Although industrial changes in Ireland came more slowly than in Britain, they have made, and are still making, their indelible mark on the country.
Evidence of industrialisation can be found in both urban and rural areas. Belfast, the biggest industrial city on the island, is famous for shipping with the large shipyards on Queen's Island facilitated by a deep water harbour. The success of the shipbuilding industry, the development of the port and increased foreign trade strengthened the other major industries of the biggest industrial city including engineering, textiles, rope making, and tobacco.
While Belfast developed its industry, Dublin developed as the administrative and commercial capital with the country's main public buildings, banks and insurance offices. Industry in Dublin was mainly traditional in the form of furniture, glass, leather and shoes, silver, brewing and food processing.
Outside the cities, small country towns too had their own industries such as a tannery or a mill. In some places, the traditional industry was distilling as is the case with Bushmills in Tullamore. Breweries are important industries in Cork, Kilkenny, Drogheda and Wexford. The largest brewery is Guinness in Dublin which stimulated agricultural production in the region as the demand for barley grew.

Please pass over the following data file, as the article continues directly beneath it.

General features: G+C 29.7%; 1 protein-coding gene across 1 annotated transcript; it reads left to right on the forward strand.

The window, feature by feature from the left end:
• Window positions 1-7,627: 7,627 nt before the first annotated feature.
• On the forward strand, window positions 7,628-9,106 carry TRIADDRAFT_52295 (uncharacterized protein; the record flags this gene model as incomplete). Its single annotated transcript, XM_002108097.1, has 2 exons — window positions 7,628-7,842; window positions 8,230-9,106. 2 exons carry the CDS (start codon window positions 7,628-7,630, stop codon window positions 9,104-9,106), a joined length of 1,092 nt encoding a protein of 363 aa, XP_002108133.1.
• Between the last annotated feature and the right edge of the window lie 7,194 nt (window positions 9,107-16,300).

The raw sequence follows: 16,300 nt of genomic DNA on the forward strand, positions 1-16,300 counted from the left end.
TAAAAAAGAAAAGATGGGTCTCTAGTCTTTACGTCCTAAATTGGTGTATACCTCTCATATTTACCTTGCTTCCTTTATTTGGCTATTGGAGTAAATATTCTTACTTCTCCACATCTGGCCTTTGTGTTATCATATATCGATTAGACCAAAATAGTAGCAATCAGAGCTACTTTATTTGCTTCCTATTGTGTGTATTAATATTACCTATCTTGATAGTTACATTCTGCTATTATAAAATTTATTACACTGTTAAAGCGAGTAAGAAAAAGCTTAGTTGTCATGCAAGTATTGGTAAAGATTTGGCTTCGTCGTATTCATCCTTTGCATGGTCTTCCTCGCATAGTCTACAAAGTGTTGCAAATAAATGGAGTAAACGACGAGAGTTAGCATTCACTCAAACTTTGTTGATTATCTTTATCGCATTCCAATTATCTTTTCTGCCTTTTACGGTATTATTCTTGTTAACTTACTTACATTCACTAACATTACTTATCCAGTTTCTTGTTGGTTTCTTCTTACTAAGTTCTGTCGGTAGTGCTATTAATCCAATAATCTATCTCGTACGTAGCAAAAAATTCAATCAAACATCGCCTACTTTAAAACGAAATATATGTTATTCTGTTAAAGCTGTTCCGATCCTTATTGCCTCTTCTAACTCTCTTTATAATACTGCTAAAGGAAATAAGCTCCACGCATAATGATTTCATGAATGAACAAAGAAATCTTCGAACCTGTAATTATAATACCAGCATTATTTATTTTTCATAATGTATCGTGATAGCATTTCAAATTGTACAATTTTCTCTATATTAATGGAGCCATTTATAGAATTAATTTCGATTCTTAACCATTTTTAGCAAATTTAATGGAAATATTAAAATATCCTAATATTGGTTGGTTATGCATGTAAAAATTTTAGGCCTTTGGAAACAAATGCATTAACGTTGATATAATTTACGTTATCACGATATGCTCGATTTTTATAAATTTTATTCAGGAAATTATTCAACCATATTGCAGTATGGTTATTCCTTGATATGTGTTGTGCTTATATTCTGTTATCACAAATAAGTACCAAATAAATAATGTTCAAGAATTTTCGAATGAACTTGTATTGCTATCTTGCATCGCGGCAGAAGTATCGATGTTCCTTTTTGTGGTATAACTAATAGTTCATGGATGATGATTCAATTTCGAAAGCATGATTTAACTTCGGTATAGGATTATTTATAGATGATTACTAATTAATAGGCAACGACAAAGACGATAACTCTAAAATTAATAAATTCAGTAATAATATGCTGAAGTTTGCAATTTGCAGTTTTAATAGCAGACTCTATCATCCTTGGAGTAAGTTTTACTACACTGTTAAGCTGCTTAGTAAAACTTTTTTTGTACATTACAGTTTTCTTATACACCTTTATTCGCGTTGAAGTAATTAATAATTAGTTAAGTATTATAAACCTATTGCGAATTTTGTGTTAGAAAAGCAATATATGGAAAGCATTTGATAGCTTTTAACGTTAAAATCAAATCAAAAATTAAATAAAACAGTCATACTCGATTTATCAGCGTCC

Guinness Brewery James's Street, Dublin
As in the towns, agricultural production in the country began to be concentrated in larger units with the development of cooperatives. The first cooperative creameries were established in the Golden Vale between 1885 and 1890. Rural electrification also brought industry to areas outside of the big cities with the Shannon Scheme and Poulaphouca.
This episode of ‘Irish Landscape’ was broadcast on 30 January 1969. The presenter is David Timlin.
‘Irish Landscape’ was a series exploring the many factors contributing to the landscape in which we live.